We are a diverse group of faculty that come from China, Ecuador, France, Italy, Japan, Mexico, Morocco, Nicaragua, Panama, Senegal, Spain, The United States, Ukraine and Venezuela, and we would like to invite you to come and explore the world with us!
The Modern Languages and Cultures Department is committed to educating the whole person. Our mission is to create future professionals concerned with social justice and equip them with adequate skills for its practice domestically and abroad.
Our programs in Arabic, Chinese, French, Italian, Japanese and Spanish provide students with:
Our curricula are the gateway to cultivating citizens of the world. We seek to educate multicultural, responsible leaders, who are engaged with empowering traditionally-marginalized communities and pursuing the common good of diverse peoples.
Learning about other cultures and civilizations through their language leads to a better understanding of one's self and the world in which we live. This process has a profound impact on its learners as:
When I first began my time at Seattle University, I knew that I would study Spanish. Prior to my time in the University I had studied Spanish for a cumulative 7 years, but I had not yet achieved anything close to fluency. The Spanish major at Seattle U really changed that for me. I spent four years doing my best to grasp at something that would be close to fluency. The caring and familial nature of the Spanish department allowed me to grow. Of course, this started with basic Spanish courses that covered simple grammar, but eventually I found myself going abroad to expand my skills.
The Latin American Studies Program is unique in that it connects our university with a sister university in Puebla, Mexico. La Universidad Iberoamericana was an essential part of my Spanish speaking journey. In the beginning of my time in Mexico, I could barely hold a conversation with some basic grammar structures and vocabulary. In hindsight, the program was rigorous. In the end, we were giving 30-minute solo presentations and having lengthy discussions about history, politics, and culture all in Spanish. After the program ended, I had an opportunity to accompany one of my professors on a research excursion in Guatemala. I conducted interviews, transcribed meeting notes, communicated with a partner university, and made friends all in Spanish. After those six months abroad in Puebla I was communicating on a level that I had never dreamed of before. This skill stayed with me through my professional career as well.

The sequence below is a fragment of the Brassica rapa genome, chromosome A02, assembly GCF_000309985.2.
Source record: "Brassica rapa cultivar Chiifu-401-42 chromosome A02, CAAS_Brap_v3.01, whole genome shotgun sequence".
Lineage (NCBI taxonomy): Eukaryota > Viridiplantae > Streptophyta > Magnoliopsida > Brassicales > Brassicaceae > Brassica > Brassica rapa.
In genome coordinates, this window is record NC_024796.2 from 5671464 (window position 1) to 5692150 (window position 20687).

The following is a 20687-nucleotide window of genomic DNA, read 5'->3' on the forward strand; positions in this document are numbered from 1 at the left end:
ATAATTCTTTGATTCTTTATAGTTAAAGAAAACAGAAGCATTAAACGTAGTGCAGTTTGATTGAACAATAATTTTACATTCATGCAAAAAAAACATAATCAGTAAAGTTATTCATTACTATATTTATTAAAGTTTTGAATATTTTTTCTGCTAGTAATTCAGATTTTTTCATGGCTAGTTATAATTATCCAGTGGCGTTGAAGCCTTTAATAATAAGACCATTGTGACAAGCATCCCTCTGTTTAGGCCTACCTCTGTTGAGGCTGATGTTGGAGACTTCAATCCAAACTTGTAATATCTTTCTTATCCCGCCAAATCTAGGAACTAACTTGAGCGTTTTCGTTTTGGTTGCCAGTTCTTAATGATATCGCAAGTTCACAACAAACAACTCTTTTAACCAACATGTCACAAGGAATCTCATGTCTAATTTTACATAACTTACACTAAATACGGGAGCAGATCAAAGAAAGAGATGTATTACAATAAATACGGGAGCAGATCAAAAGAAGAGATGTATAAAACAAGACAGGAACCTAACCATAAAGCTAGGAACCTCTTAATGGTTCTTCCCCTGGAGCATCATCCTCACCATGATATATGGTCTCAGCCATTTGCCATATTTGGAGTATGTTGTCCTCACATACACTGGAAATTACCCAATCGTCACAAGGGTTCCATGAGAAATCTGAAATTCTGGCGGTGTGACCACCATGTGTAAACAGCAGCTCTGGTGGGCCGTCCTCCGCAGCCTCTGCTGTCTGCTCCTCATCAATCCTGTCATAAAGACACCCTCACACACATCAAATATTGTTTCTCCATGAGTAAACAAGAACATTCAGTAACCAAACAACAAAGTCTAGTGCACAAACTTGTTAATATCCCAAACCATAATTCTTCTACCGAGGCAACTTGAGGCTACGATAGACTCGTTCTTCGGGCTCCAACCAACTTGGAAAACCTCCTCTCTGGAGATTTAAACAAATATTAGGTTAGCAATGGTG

As someone with a deep interest in learning languages, I did not want to stop my usage of Spanish after coming back from being abroad. I continued taking high level Spanish courses to improve upon my ability to discuss and connect with diverse groups of people. Eventually, this led me to a six-month long internship at an NGO; where I did grant research and wrote grant applications in Spanish and English. In addition to my interest in Spanish, I have gone on to do summer programs in Japan to continue expanding my interest in Language and connecting across cultures. My major in Spanish also led me to winning a Fulbright to teach English in Mexico. I aspire to work for the foreign service as a diplomacy officer. I aim to bring an intersectional perspective to all of my future positions, and I could not have done that without the love, support, and knowledge from the Spanish department.
(The photo is from my time in Japan)